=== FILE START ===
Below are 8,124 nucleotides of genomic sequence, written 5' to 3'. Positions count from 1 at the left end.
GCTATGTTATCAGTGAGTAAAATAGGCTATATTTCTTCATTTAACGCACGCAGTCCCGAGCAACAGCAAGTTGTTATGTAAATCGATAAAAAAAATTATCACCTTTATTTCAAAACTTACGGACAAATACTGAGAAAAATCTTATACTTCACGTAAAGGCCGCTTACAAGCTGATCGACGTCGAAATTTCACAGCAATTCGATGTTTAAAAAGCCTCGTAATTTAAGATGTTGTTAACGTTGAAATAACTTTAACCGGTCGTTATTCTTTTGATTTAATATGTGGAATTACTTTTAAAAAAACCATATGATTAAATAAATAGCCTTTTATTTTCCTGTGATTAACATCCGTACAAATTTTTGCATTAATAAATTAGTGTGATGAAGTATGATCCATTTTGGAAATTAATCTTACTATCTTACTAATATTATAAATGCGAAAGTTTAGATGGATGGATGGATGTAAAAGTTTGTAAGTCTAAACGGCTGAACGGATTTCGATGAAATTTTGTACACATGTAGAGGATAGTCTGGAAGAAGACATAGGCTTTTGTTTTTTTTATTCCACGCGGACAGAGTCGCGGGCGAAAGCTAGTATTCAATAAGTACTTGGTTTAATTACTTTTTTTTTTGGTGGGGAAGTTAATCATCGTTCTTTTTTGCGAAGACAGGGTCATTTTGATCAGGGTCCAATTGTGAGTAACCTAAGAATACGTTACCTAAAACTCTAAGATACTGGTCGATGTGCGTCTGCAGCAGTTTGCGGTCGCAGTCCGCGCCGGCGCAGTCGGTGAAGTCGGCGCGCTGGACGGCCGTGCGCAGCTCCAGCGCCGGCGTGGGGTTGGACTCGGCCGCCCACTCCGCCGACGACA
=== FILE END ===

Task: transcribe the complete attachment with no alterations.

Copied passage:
Below are 8,124 nucleotides of genomic sequence, written 5' to 3'. Positions count from 1 at the left end.
GCTATGTTATCAGTGAGTAAAATAGGCTATATTTCTTCATTTAACGCACGCAGTCCCGAGCAACAGCAAGTTGTTATGTAAATCGATAAAAAAAATTATCACCTTTATTTCAAAACTTACGGACAAATACTGAGAAAAATCTTATACTTCACGTAAAGGCCGCTTACAAGCTGATCGACGTCGAAATTTCACAGCAATTCGATGTTTAAAAAGCCTCGTAATTTAAGATGTTGTTAACGTTGAAATAACTTTAACCGGTCGTTATTCTTTTGATTTAATATGTGGAATTACTTTTAAAAAAACCATATGATTAAATAAATAGCCTTTTATTTTCCTGTGATTAACATCCGTACAAATTTTTGCATTAATAAATTAGTGTGATGAAGTATGATCCATTTTGGAAATTAATCTTACTATCTTACTAATATTATAAATGCGAAAGTTTAGATGGATGGATGGATGTAAAAGTTTGTAAGTCTAAACGGCTGAACGGATTTCGATGAAATTTTGTACACATGTAGAGGATAGTCTGGAAGAAGACATAGGCTTTTGTTTTTTTTATTCCACGCGGACAGAGTCGCGGGCGAAAGCTAGTATTCAATAAGTACTTGGTTTAATTACTTTTTTTTTTGGTGGGGAAGTTAATCATCGTTCTTTTTTGCGAAGACAGGGTCATTTTGATCAGGGTCCAATTGTGAGTAACCTAAGAATACGTTACCTAAAACTCTAAGATACTGGTCGATGTGCGTCTGCAGCAGTTTGCGGTCGCAGTCCGCGCCGGCGCAGTCGGTGAAGTCGGCGCGCTGGACGGCCGTGCGCAGCTCCAGCGCCGGCGTGGGGTTGGACTCGGCCGCCCACTCCGCCGACGACA